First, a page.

From Miami, Florida - As Democrats gathered in the Sunshine State for their first major debates of the 2020 election cycle, a facility to hold immigrant children in Homestead, Florida suddenly became a pilgrimage point for Democratic candidates for President, as they denounced the immigration policies of the Trump Administration.
"We must speak out," Sen. Elizabeth Warren (D-MA) said with a bullhorn in front of the private facility, which contracts with the federal government to hold immigrants detained along the southern border.
Warren had gone to Homestead a day after being challenged to do so at a town hall event, as she denounced President Trump's actions along the southern border with Mexico, saying children were being treated like 'little prisoners.'
Also going to Homestead on Wednesday was Sen. Amy Klobuchar (D-MN), as Sen. Kamala Harris (D-CA) and others said they would go to visit the same facility this week.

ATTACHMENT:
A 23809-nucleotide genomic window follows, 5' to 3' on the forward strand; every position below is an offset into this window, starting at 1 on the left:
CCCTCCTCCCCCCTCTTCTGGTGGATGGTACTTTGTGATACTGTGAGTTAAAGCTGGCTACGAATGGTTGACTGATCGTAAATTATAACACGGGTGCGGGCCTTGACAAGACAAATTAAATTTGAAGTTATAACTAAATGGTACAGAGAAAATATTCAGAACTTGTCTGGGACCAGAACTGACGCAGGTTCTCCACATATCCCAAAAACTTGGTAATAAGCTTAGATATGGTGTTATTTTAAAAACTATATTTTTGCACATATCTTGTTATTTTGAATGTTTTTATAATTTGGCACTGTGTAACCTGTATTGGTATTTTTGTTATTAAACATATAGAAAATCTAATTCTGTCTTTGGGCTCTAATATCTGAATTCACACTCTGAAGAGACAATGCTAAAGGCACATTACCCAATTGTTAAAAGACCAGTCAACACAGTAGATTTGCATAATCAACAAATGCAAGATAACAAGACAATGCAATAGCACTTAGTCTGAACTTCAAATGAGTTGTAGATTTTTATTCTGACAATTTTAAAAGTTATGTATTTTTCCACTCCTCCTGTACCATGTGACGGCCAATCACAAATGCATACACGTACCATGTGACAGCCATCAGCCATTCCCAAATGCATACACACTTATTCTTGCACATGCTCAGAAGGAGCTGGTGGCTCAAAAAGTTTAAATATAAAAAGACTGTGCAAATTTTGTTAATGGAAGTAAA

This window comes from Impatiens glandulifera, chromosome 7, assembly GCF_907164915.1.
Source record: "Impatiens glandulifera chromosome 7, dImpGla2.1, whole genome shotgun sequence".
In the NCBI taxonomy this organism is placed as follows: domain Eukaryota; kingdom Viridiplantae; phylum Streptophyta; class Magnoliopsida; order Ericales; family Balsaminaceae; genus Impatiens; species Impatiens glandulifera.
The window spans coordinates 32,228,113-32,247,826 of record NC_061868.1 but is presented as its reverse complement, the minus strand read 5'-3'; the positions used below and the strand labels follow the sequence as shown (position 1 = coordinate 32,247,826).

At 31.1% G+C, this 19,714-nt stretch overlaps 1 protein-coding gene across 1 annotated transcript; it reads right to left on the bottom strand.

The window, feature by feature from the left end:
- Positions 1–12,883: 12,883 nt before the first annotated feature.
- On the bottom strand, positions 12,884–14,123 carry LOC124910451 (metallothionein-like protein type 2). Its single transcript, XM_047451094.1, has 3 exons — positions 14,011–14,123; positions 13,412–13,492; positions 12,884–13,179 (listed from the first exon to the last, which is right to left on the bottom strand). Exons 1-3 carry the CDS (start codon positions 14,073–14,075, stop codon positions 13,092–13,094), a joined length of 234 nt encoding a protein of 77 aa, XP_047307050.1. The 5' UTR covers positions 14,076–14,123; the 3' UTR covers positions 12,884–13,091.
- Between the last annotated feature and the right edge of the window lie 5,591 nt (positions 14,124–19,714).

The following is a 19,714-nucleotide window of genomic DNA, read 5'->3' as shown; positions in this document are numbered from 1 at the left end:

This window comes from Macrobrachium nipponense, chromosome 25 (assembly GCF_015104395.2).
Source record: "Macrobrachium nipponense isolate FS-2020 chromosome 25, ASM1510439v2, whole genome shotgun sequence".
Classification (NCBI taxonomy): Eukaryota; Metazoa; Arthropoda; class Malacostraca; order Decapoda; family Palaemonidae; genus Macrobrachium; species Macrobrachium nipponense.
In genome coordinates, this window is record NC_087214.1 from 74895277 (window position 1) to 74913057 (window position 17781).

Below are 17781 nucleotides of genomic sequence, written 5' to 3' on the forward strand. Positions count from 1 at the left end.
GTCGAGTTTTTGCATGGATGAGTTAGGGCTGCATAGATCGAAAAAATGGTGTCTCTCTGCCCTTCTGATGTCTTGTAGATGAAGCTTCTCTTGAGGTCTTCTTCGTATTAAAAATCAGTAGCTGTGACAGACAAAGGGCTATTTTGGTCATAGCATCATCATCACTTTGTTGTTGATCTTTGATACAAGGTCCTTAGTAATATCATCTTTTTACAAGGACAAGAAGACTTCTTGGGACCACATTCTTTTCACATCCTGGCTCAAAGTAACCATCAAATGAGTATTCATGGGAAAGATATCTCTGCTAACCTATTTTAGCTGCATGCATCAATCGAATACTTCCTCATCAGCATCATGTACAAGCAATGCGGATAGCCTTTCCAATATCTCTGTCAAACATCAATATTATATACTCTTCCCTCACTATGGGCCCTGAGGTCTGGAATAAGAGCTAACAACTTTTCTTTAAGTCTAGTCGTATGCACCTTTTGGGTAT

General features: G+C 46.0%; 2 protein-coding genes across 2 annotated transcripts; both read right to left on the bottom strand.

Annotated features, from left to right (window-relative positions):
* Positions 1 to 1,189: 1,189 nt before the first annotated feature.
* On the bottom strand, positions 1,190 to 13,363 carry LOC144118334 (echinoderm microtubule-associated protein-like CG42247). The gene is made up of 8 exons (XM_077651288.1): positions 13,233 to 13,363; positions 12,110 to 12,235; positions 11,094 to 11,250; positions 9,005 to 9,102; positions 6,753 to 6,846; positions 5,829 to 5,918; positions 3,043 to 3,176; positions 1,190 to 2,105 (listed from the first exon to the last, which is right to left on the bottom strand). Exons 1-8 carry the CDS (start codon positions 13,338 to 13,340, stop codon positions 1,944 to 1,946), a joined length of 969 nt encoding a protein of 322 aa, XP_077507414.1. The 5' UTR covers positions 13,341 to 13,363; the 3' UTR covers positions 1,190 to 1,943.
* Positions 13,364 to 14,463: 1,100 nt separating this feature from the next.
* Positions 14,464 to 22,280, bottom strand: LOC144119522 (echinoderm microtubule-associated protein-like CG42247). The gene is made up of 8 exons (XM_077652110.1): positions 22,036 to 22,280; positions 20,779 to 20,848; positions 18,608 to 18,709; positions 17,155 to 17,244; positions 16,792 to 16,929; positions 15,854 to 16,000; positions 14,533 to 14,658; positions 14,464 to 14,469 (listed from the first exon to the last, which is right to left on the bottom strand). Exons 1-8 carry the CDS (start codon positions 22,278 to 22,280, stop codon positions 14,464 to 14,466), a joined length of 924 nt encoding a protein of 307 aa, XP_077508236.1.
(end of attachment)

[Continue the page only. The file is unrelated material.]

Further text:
Asked why it was important for her to visit the Homestead facility today, Senator Amy Klobuchar tells @DaniellaMicaela "This president has put us in this situation, starting with the inhumane separation of families at the border." pic.twitter.com/NPjjVQHpOJ— DJ Judd (@DJJudd) June 26, 2019
We all need to do whatever we can to stop this administration's abuse of immigrants. I've visited detention centers in TX and NY, and on Friday, I'm going to Homestead. We've got to speak up and show up until we #CloseTheCamps.— Kirsten Gillibrand (@SenGillibrand) June 26, 2019
Per release just now from @DebbieforFL, these 2020 candidates are visiting the Homestead Migrant Detention Center on Friday:— Johnny Verhovek (@JTHVerhovek) June 26, 2019
(Warren and Klobuchar went today)
(Beto/de Blasio/Gabbard visiting tomorrow)
Homestead is hot and barren, with a completely enclosed fence. I saw children being marched from one building to another in single file lines. No laughing, no playing. These are children who are prisoners. pic.twitter.com/7WB4G8sI5n— Elizabeth Warren (@ewarren) June 26, 2019
It's estimated that between 2,000 and 3,000 unaccompanied children are being held at Homestead, one of a series of privately run facilities which contract with the federal government.
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